AutoNation Inc. plans to spend as much as $500 million to expand its footprint in the U.S., as the nation’s largest dealership group by sales confronts softening light-vehicle demand and increased earnings pressure.
The Fort Lauderdale, Fla.,-based retailer said Friday that income from continuing operations fell 9% in the third quarter. AutoNation’s expansion plan includes the creation of a line of stand-alone used-car stores dubbed “ AutoNation USA” that will compete withCarMax Inc. and a crop of internet startups in the hotly contested segment when outlets begin opening next year.
AutoNation also will expand its lucrative parts, service and collision operations in the coming years.
In the third quarter, AutoNation recorded earnings from continuing operations of $108 million, or $1.05 a share, compared with $119 million, or $1.05 a share, a year ago. Revenue rose 4% to $5.6 billion amid continued strength in truck and sport-utility segments.
Analysts expected earnings of $1.15 a share on $5.6 billion in revenue. The company said the continuing Takata Corp. air-bag recall hurt results because about 14% of its used inventory can’t be sold until fixed, leading to a $6 million charge.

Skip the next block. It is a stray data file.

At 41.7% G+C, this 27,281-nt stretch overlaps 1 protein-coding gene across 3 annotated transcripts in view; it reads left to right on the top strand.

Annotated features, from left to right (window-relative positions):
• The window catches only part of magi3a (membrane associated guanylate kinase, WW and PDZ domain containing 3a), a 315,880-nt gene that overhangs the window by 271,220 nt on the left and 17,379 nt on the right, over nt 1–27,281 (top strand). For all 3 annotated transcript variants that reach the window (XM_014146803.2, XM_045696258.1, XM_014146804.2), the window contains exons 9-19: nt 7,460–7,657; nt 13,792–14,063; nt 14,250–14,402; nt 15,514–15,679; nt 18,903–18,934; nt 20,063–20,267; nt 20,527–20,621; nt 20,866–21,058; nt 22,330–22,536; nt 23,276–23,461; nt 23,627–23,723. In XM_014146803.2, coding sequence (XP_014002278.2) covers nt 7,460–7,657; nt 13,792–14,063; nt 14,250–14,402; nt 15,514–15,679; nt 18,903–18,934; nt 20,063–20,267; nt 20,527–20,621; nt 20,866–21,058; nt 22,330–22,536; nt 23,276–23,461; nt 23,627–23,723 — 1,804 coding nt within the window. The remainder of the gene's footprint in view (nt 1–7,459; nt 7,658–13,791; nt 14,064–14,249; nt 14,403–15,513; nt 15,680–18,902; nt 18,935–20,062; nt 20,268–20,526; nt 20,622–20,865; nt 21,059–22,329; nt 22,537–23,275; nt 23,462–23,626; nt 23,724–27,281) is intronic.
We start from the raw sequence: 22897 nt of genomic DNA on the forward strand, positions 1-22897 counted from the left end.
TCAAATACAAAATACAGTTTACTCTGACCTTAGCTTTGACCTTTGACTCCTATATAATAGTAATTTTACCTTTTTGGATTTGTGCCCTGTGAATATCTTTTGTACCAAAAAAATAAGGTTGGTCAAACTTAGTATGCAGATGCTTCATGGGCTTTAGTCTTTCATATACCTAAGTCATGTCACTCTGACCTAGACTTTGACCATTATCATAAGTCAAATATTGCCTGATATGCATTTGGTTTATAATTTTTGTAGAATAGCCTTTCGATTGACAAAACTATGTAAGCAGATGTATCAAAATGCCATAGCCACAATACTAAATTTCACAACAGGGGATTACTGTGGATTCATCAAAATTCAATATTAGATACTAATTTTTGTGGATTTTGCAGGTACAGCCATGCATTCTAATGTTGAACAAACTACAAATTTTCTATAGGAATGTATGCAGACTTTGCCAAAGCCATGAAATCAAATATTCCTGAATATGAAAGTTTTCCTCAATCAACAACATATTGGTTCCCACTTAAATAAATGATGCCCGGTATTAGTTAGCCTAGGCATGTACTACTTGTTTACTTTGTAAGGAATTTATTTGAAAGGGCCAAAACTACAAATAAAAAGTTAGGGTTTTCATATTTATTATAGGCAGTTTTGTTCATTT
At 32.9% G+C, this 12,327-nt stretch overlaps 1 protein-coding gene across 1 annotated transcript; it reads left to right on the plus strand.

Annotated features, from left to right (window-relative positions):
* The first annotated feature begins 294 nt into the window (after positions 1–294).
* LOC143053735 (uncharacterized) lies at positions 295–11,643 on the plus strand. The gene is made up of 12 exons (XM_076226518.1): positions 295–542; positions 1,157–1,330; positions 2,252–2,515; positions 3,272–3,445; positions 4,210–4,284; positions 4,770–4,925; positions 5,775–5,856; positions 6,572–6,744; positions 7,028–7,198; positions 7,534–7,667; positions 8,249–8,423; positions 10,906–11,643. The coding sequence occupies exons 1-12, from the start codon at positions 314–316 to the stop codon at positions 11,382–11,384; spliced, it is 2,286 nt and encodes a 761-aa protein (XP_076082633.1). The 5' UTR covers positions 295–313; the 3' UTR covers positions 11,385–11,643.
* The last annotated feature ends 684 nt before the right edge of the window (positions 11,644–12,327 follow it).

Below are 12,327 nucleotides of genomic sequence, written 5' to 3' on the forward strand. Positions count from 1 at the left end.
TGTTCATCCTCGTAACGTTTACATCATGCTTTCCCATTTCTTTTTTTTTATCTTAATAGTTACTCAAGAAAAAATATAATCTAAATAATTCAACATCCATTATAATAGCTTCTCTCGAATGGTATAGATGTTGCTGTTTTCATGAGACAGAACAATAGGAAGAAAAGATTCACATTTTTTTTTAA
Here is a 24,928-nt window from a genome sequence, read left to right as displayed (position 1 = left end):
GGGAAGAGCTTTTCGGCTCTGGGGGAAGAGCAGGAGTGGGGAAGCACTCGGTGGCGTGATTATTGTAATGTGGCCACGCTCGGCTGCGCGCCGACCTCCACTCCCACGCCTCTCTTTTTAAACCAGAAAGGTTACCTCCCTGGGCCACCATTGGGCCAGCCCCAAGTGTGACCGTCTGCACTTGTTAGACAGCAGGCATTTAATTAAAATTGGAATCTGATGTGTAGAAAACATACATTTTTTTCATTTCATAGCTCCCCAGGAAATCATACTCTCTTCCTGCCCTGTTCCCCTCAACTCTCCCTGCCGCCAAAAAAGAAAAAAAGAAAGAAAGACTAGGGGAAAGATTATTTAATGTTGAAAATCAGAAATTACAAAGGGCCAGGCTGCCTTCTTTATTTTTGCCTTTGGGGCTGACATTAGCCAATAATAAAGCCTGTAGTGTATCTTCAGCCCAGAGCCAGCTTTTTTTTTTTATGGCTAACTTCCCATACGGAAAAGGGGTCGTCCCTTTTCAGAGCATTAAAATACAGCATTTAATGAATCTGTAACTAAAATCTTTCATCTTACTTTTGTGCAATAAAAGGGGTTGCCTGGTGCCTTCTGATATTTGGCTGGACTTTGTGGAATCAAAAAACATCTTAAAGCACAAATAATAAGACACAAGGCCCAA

AutoNation Chief Executive Mike Jackson has been working to offset several headwinds in recent months, including a decline in demand for sedans and small cars because of lower gasoline prices and changing consumer tastes. While U.S. light-vehicle volumes are up for the market as a whole, retail sales to individual customers at dealerships are struggling to keep pace with year-ago levels, forcing auto makers to rely more heavily on fleet sales and leading their dealers to look for other pockets of growth with potential for higher margins.
The company added or acquired four new-car stores and a collision center in the third quarter, representing a potential for nearly $500 million in new revenue.
Used vehicles typically deliver higher margins than new units, however, so the capstone of Mr. Jackson’s expansion plan is opening five AutoNation USA pre-owned vehicle sales and service centers in the U.S. next year. The retailer has identified an additional 20 sites in its existing markets in coming years.
Mr. Jackson has complained about certain auto makers employing irrational sales techniques, including offering deep sales incentives that erode brand cache and deplete margins. By opening new businesses not dependent on the sale of new vehicles, AutoNation could lessen its exposure to the cyclical nature of the car business by operating units that do well even when the economy softens.